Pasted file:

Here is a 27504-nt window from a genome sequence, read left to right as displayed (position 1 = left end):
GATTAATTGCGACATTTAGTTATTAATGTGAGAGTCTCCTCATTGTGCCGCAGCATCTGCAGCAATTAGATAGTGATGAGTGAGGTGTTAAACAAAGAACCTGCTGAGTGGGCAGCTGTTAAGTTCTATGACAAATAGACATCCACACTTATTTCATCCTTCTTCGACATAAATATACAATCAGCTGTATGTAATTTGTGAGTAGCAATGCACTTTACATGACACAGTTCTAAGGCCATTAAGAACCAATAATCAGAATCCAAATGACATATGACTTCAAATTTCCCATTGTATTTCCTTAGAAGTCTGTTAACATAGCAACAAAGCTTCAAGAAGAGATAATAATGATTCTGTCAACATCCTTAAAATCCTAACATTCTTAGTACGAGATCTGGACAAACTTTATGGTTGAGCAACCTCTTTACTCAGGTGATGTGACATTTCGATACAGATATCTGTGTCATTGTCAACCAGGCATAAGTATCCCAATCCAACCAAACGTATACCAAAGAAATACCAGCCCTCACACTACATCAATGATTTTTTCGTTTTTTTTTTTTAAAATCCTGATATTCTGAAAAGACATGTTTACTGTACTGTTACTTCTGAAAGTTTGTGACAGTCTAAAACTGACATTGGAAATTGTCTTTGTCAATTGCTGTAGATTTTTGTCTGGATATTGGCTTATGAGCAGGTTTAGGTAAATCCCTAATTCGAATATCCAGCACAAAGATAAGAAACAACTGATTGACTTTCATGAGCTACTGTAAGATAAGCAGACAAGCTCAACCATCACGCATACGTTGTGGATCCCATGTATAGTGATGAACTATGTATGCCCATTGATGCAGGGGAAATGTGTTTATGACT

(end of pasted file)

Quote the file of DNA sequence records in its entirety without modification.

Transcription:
Here is a 27504-nt window from a genome sequence, read left to right as displayed (position 1 = left end):
GATTAATTGCGACATTTAGTTATTAATGTGAGAGTCTCCTCATTGTGCCGCAGCATCTGCAGCAATTAGATAGTGATGAGTGAGGTGTTAAACAAAGAACCTGCTGAGTGGGCAGCTGTTAAGTTCTATGACAAATAGACATCCACACTTATTTCATCCTTCTTCGACATAAATATACAATCAGCTGTATGTAATTTGTGAGTAGCAATGCACTTTACATGACACAGTTCTAAGGCCATTAAGAACCAATAATCAGAATCCAAATGACATATGACTTCAAATTTCCCATTGTATTTCCTTAGAAGTCTGTTAACATAGCAACAAAGCTTCAAGAAGAGATAATAATGATTCTGTCAACATCCTTAAAATCCTAACATTCTTAGTACGAGATCTGGACAAACTTTATGGTTGAGCAACCTCTTTACTCAGGTGATGTGACATTTCGATACAGATATCTGTGTCATTGTCAACCAGGCATAAGTATCCCAATCCAACCAAACGTATACCAAAGAAATACCAGCCCTCACACTACATCAATGATTTTTTCGTTTTTTTTTTTTAAAATCCTGATATTCTGAAAAGACATGTTTACTGTACTGTTACTTCTGAAAGTTTGTGACAGTCTAAAACTGACATTGGAAATTGTCTTTGTCAATTGCTGTAGATTTTTGTCTGGATATTGGCTTATGAGCAGGTTTAGGTAAATCCCTAATTCGAATATCCAGCACAAAGATAAGAAACAACTGATTGACTTTCATGAGCTACTGTAAGATAAGCAGACAAGCTCAACCATCACGCATACGTTGTGGATCCCATGTATAGTGATGAACTATGTATGCCCATTGATGCAGGGGAAATGTGTTTATGACT